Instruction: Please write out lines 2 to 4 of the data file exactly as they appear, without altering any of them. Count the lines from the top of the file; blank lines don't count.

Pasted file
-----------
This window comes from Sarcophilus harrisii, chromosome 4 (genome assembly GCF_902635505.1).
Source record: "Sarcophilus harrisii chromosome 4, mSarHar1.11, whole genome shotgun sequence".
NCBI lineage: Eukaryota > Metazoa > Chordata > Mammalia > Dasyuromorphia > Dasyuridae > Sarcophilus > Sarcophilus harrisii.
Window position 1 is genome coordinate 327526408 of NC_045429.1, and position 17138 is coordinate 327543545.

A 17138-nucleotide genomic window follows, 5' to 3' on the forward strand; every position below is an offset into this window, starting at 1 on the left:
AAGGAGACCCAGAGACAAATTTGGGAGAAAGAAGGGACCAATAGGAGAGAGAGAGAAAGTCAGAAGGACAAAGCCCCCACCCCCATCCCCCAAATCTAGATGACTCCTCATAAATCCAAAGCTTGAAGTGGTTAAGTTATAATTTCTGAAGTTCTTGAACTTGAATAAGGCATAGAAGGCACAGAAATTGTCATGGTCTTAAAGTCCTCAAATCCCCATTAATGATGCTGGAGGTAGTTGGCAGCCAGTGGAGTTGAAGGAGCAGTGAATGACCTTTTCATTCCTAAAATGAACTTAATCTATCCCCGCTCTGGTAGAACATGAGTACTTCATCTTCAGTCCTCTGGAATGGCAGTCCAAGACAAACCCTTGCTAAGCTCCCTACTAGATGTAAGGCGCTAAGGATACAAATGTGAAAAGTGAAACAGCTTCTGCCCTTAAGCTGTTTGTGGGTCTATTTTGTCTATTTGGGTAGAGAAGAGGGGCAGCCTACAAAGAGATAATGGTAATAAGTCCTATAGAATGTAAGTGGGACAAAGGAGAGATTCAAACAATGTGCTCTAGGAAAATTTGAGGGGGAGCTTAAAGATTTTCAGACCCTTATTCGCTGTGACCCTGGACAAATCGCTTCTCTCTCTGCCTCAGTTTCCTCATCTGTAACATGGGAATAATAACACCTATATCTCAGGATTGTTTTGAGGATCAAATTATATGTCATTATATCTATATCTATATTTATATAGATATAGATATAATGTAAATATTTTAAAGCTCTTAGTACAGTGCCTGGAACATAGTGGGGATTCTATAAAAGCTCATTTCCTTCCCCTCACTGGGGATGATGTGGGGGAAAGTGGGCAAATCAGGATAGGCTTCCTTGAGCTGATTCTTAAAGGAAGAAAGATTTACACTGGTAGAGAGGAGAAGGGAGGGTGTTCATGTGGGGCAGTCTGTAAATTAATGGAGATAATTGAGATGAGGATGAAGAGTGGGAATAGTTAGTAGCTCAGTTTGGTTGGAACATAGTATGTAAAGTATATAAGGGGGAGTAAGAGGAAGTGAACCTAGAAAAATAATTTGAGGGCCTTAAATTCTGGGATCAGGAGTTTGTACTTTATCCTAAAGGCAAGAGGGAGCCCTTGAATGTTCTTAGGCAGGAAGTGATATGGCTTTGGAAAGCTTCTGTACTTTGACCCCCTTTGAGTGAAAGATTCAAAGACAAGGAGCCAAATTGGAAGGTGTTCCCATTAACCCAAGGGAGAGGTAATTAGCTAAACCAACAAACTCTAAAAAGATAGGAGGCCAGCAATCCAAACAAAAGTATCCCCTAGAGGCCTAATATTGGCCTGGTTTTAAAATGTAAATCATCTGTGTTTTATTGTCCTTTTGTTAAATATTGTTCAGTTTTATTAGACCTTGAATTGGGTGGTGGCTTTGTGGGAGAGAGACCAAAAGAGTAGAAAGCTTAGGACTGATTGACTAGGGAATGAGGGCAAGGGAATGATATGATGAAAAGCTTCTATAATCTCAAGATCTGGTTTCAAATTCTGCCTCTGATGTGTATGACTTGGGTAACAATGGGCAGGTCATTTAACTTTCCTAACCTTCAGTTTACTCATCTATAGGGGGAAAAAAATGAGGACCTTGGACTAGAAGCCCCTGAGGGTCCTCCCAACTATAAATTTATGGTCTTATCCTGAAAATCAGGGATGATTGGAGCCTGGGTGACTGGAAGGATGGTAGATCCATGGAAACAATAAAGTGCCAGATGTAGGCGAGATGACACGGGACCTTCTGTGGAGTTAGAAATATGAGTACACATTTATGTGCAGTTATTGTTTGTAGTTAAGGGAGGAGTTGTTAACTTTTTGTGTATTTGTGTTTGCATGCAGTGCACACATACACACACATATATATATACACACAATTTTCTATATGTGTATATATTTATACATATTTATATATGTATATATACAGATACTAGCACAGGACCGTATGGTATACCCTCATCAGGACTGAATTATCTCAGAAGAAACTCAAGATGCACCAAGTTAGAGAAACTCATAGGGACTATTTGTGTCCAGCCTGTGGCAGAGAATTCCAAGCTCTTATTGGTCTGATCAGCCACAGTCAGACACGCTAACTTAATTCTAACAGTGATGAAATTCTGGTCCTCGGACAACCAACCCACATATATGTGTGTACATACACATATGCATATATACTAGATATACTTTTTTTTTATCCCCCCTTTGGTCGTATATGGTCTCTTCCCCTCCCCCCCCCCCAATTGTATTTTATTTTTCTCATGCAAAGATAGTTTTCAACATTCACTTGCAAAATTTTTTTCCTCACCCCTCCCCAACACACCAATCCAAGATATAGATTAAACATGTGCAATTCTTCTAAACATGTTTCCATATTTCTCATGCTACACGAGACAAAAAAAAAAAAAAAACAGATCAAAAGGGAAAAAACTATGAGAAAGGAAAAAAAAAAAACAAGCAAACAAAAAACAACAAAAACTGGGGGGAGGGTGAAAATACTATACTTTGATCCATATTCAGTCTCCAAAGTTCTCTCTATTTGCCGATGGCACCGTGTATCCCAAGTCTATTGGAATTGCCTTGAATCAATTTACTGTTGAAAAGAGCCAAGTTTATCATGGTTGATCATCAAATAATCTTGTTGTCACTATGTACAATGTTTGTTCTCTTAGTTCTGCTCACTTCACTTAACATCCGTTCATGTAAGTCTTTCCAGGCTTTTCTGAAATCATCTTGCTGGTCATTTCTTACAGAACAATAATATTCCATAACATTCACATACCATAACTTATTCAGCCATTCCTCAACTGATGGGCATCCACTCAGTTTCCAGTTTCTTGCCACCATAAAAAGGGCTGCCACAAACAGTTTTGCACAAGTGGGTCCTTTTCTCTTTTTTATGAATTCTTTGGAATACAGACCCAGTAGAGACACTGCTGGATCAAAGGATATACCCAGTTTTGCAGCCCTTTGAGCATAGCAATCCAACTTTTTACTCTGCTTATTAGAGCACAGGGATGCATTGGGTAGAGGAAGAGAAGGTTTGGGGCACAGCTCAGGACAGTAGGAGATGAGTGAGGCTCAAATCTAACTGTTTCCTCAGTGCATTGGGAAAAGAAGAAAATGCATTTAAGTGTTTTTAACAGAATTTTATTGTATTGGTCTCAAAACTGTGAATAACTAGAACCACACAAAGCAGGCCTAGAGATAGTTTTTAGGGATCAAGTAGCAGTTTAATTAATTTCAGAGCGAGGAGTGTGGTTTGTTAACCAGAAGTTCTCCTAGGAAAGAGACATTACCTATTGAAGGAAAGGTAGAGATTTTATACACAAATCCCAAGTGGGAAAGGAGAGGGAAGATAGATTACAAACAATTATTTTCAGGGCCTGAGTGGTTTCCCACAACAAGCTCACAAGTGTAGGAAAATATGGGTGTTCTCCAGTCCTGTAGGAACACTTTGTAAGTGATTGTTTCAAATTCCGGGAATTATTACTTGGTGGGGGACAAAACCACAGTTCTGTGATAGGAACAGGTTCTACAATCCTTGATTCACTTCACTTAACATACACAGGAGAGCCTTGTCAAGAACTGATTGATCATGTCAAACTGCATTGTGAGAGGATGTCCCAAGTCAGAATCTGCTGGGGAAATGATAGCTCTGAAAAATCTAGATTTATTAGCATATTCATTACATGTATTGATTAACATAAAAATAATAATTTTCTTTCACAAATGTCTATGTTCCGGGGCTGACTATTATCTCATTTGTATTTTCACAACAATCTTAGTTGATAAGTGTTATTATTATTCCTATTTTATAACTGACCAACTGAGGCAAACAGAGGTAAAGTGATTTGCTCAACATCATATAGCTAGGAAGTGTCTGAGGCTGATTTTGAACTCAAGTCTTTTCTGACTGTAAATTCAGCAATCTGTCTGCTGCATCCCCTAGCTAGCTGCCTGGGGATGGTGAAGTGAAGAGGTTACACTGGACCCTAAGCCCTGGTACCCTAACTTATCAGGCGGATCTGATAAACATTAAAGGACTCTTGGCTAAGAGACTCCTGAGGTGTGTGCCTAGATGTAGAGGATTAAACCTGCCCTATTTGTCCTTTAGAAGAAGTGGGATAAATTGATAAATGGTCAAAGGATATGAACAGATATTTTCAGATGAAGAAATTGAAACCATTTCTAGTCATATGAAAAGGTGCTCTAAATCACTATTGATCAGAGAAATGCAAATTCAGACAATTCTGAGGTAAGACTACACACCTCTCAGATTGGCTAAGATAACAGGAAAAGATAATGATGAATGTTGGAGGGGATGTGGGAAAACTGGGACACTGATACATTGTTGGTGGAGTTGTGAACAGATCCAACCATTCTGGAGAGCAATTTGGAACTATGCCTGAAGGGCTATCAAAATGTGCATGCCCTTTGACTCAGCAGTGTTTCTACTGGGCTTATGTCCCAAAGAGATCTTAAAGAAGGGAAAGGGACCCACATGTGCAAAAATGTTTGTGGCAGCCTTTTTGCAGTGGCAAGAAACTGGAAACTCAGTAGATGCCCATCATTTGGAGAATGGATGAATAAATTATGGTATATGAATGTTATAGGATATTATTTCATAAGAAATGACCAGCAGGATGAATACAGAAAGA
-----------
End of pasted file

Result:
Source record: "Sarcophilus harrisii chromosome 4, mSarHar1.11, whole genome shotgun sequence".
NCBI lineage: Eukaryota > Metazoa > Chordata > Mammalia > Dasyuromorphia > Dasyuridae > Sarcophilus > Sarcophilus harrisii.
Window position 1 is genome coordinate 327526408 of NC_045429.1, and position 17138 is coordinate 327543545.